Poem: The Love Me Wall

The Love Me Wall

In your house
There’s a special place
Devoted just to you
It’s a wall
Your love me wall
Your love me wall

On that wall
Are awards and things
And when you see them
They make you sing
Your love me wall
Your love me wall

This one says they think you’re cool
That one says you finished school
It’s your degree for all to see
It pronounces you’re proud of me
Your love me wall
Your love me wall

The workplace plaque says you’re great
Just looking at it makes your spouse faint
And feel like throwing-up too
Because you are so full of you
Your love me wall
Your love me wall

No one loves you like you do
Neither your spouse nor your mother too
Will ever be in love with you
Like you love you
Your love me wall
You love your love me wall

© 2010 by Jimmie A. Kepler

In February 2010 I attend the University of Texas at Arlington Military Science Department and Cadet Corps Alumni Chapter Hall of Honor Induction Ceremony.  One of the inductees was recently selected for promotion from Colonel to Brigadier General. He used the phrase “My love me wall” referring to all the awards he has won over the past 30 years, the way he prominently displays them in his home office, and how his wife dislikes the wall because he is so proud of his accomplishments.  He said with getting inducted into the Hall of honor she will probably want to remodel the room.  I got to thinking about all the offices I have been in where men and women have their accomplishments nailed to the wall for all to see.  It leads to me writing this little poem about it.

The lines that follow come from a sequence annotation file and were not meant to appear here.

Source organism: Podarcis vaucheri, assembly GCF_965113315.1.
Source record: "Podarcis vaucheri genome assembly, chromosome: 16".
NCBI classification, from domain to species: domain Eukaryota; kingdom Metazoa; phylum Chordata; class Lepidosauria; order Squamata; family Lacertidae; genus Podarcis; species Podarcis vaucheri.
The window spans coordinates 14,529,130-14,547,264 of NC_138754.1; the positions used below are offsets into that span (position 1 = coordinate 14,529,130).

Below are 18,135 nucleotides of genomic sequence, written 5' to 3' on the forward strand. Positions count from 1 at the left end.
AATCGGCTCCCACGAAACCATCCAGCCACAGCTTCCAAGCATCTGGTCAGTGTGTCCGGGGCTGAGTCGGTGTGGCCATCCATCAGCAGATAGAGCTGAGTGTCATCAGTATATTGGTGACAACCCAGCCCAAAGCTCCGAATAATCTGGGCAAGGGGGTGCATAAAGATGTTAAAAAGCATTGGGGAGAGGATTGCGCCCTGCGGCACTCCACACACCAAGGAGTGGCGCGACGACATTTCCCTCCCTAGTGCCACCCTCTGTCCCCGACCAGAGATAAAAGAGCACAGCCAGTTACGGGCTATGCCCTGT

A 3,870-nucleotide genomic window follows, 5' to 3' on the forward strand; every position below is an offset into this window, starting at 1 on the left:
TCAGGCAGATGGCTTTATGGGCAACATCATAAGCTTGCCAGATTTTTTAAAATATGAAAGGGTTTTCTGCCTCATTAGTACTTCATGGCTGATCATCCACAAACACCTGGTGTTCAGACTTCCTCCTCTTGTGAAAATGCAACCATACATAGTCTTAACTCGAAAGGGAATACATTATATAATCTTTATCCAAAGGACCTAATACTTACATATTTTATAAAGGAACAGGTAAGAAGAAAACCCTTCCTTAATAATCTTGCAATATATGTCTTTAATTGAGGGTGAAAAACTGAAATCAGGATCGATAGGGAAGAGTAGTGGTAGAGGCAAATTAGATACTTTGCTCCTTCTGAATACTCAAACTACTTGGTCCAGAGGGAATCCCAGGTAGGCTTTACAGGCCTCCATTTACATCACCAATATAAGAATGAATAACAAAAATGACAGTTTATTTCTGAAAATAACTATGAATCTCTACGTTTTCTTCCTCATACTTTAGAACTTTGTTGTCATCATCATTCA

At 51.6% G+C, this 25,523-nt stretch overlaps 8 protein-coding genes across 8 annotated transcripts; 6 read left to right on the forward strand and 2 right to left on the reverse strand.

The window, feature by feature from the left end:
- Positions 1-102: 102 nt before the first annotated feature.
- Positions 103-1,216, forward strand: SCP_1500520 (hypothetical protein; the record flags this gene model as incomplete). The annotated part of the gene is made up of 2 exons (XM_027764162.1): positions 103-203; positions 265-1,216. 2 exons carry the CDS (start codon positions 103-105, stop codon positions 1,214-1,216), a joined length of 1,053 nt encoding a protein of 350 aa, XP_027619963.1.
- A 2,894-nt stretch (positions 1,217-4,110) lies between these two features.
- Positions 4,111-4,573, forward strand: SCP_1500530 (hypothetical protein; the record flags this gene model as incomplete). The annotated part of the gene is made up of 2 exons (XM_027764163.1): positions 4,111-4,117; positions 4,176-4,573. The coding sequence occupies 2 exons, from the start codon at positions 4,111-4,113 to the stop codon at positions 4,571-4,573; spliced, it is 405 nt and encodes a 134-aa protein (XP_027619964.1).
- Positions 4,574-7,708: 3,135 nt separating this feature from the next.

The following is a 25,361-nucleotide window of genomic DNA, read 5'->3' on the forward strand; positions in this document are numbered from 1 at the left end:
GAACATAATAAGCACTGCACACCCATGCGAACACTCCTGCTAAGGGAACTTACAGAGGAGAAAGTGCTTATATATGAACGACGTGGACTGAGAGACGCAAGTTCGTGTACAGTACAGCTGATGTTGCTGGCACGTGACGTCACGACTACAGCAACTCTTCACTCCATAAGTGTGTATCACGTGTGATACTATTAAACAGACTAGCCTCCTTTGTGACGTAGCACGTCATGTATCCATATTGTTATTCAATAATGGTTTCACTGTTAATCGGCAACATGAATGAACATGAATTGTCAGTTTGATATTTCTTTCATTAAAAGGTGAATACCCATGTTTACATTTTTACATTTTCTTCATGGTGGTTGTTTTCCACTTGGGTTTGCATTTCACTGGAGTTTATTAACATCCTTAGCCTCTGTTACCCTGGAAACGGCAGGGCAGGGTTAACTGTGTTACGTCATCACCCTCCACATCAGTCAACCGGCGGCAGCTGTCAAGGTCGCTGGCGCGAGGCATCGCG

Author: Jimmie Aaron Kepler, Ed.D.

Jimmie Aaron Kepler is a full-time writer. He was born in San Antonio, Texas, to a career military father and stay at home mother. He lived in six states and attended eight different schools before graduating high school. He earned a Bachelor of Arts in History with minors in English and Military Science from The University of Texas at Arlington, Master of Arts and Master of Religious Education degrees from Southwestern Baptist Theological Seminary, as well as the Doctor of Education degree. Before writing full-time, he worked as a US Army officer for 10-years, religious educator for 18-years, and as an IT software application engineer for over 20-years. He lives in North Texas.

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